Figure 13-24(a) illustrates an extreme example of nonlinear A/D converter operation, with several discrete output samples having dropped bits in the time domain x(n) with m = 8. The FFT of this distorted x(n) is provided in Figure 13-24(b) where we can see the increased background noise level due to the A/D converter's nonlinearities compared to Figure 13-22(b).
Figure 13-24. Non-ideal A/D converter output showing several dropped bits: (a) time samples; (b) spectral magnitude in dB.
The true A/D converter quantization noise levels will be higher than those measured in Figure 13-24(b). That's because the inherent processing gain of the FFT (discussed in Section 3.12.1) will pull the high-level m = 8 spectral component up out of the background quantization noise. Consequently, if we use this A/D converter test technique, we must account for the FFT's processing gain of 10log10(N/2) as indicated in Figure 13-24(b).
To fully characterize the dynamic performance of an A/D converter we'd need to perform this testing technique at many different input frequencies and amplitudes. The key issue here is that when any input frequency is mfs/N, where m is less than N/2 to satisfy the Nyquist sampling criterion, we can take full advantage of the FFT's processing capability while minimizing spectral leakage.
 The analog sinewave applied to an A/D converter must, of course, be as pure as possible. Any distortion inherent in the analog signal will show up in the final FFT output and could be mistaken for A/D nonlinearity.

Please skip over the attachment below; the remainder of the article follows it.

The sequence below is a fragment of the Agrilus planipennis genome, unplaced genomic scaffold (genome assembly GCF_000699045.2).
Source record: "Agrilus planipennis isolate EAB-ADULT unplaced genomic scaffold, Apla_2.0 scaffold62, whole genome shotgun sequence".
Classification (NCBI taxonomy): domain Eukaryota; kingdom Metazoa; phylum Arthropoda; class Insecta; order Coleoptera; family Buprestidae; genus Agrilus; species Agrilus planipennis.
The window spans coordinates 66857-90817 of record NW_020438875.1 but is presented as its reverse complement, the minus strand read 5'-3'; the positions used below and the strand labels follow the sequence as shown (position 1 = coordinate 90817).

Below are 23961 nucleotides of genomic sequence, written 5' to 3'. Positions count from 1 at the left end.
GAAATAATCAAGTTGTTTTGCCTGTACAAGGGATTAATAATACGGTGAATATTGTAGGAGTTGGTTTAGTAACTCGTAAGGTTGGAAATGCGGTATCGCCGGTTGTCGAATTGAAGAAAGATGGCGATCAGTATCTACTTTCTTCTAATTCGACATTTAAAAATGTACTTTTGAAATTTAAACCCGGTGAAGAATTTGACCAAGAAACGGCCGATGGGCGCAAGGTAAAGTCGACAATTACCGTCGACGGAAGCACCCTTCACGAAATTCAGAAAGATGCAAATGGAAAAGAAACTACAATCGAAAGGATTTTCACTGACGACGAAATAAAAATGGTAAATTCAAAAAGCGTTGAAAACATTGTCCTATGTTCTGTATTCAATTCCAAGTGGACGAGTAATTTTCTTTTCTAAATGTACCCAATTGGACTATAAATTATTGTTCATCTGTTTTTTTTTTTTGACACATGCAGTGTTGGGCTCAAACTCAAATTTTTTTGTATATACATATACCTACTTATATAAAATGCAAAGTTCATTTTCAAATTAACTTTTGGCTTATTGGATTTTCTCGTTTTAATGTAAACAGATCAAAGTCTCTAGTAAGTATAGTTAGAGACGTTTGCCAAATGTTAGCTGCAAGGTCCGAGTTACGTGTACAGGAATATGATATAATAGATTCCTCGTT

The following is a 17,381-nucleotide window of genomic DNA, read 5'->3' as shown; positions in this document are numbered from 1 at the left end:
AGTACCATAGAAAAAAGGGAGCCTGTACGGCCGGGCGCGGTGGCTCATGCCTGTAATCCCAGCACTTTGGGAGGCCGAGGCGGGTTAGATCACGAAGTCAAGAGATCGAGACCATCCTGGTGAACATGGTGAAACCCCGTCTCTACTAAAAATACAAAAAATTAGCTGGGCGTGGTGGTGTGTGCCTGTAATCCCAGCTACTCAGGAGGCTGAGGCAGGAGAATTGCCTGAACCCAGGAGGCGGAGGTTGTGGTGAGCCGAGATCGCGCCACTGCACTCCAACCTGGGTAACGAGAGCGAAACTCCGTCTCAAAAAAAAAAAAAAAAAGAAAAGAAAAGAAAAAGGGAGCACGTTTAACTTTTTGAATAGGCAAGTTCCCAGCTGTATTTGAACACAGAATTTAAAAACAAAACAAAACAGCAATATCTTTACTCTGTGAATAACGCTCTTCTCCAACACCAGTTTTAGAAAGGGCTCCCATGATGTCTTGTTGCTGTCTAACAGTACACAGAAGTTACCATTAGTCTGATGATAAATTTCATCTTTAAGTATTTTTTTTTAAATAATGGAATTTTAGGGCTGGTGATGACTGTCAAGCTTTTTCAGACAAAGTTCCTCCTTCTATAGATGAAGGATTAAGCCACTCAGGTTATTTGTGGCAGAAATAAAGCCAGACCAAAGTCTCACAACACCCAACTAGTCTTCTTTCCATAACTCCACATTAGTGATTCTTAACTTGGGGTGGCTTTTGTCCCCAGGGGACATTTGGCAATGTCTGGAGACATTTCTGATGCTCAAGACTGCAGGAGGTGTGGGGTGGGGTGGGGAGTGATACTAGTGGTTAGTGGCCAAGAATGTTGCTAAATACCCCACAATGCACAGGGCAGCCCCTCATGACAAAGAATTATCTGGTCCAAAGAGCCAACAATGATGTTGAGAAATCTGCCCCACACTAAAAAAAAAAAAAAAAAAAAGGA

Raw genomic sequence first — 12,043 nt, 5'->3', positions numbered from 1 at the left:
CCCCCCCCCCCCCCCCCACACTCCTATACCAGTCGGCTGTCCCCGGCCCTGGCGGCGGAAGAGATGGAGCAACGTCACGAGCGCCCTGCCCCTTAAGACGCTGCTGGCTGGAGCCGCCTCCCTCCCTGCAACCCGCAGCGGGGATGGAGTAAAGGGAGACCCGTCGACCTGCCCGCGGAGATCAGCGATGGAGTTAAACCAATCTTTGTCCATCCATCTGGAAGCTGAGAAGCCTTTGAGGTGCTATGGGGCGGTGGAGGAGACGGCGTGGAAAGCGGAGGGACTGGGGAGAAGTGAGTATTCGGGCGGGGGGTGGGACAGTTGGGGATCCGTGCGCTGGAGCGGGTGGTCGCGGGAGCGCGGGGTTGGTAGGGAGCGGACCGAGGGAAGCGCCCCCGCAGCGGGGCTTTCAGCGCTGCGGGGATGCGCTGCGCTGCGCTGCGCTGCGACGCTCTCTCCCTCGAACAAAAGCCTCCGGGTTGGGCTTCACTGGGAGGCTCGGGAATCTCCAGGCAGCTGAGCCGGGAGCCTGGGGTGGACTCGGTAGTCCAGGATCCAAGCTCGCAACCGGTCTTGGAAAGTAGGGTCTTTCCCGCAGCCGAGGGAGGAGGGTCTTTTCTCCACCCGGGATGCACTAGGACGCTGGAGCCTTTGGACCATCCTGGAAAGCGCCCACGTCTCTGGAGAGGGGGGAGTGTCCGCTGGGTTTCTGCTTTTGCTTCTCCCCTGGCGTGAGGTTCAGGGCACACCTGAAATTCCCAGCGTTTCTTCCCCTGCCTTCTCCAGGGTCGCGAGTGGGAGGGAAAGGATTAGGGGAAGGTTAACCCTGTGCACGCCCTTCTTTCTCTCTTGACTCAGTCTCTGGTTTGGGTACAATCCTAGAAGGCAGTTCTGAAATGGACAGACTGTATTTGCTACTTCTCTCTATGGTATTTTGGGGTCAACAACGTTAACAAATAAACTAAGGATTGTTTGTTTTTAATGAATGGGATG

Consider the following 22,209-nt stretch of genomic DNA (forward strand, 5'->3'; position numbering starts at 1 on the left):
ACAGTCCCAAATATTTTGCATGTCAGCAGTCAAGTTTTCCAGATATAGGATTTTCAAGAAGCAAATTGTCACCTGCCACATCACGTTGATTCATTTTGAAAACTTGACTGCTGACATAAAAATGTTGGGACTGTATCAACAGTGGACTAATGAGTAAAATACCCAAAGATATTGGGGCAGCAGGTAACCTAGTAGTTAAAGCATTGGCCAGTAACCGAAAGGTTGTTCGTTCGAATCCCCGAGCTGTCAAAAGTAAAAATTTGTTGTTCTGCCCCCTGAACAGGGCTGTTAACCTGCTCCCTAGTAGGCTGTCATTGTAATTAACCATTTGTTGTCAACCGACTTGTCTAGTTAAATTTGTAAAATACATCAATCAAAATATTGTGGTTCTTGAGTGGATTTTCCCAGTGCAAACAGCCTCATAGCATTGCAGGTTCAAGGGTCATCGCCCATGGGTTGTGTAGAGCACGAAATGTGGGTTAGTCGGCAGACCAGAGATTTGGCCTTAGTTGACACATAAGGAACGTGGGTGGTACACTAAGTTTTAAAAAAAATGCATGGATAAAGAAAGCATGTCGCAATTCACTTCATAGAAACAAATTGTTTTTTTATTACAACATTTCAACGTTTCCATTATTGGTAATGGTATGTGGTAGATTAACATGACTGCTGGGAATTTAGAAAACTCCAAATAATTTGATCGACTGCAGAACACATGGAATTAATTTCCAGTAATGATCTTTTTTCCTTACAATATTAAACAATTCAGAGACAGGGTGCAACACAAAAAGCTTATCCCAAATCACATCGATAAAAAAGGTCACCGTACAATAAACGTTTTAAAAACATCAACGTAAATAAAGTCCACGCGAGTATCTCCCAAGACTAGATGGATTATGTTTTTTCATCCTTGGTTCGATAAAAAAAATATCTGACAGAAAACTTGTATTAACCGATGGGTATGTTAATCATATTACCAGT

In closing, applying the sum of two analog tones to an A/D converter's input is often done to quantify the intermodulation distortion performance of a converter, which in turn characterizes the converter's dynamic range. In doing so, both input tones must comply with the mfs/N restriction. Figure 13-25 shows the test configuration. It's prudent to use bandpass filters (BPF) to improve the spectral purity of the sinewave generators' outputs, and small-valued fixed attenuators (pads) are used to keep the generators from adversely interacting with each other. (I recommend 3-dB attenuators for this.) The power combiner is typically an analog power splitter driven backward, and the A/D clock generator output is a squarewave. The dashed lines in Figure 13-25 indicate that all three generators are locked to the same frequency reference source.
Figure 13-25. A/D converter hardware test configuration.
13.9.2 Detecting Missing Codes
One problem that can plague A/D converters is missing codes. This defect occurs when a converter is incapable of outputting a specific binary word (a code). Think about driving an 8-bit converter with an analog sinusoid and the effect when its output should be the binary word 00100001 (decimal 33); its output is actually the word 00100000 (decimal 32) as shown in Figure 13-26. The binary word representing decimal 33 is a missing code. This subtle nonlinearity is very difficult to detect by examining time-domain samples or performing spectrum analysis. Fortunately there is a simple, reliable way to detect the missing 33 using histogram analysis.
Figure 13-26. Time-domain plot of an 8-bit converter exhibiting a missing code of binary value 0010001, decimal 33.
The histogram testing technique merely involves collecting many A/D converter output samples and plotting the number of occurrences of each sample value versus that sample value as shown in Figure 13-27. Any missing code (like our missing 33) would show up in the histogram as a zero value. That is, there were zero occurrences of the binary code representing a decimal 33.
Figure 13-27. An 8-bit converter's histogram plot of the number of occurrences of binary words (codes) versus each word's decimal value.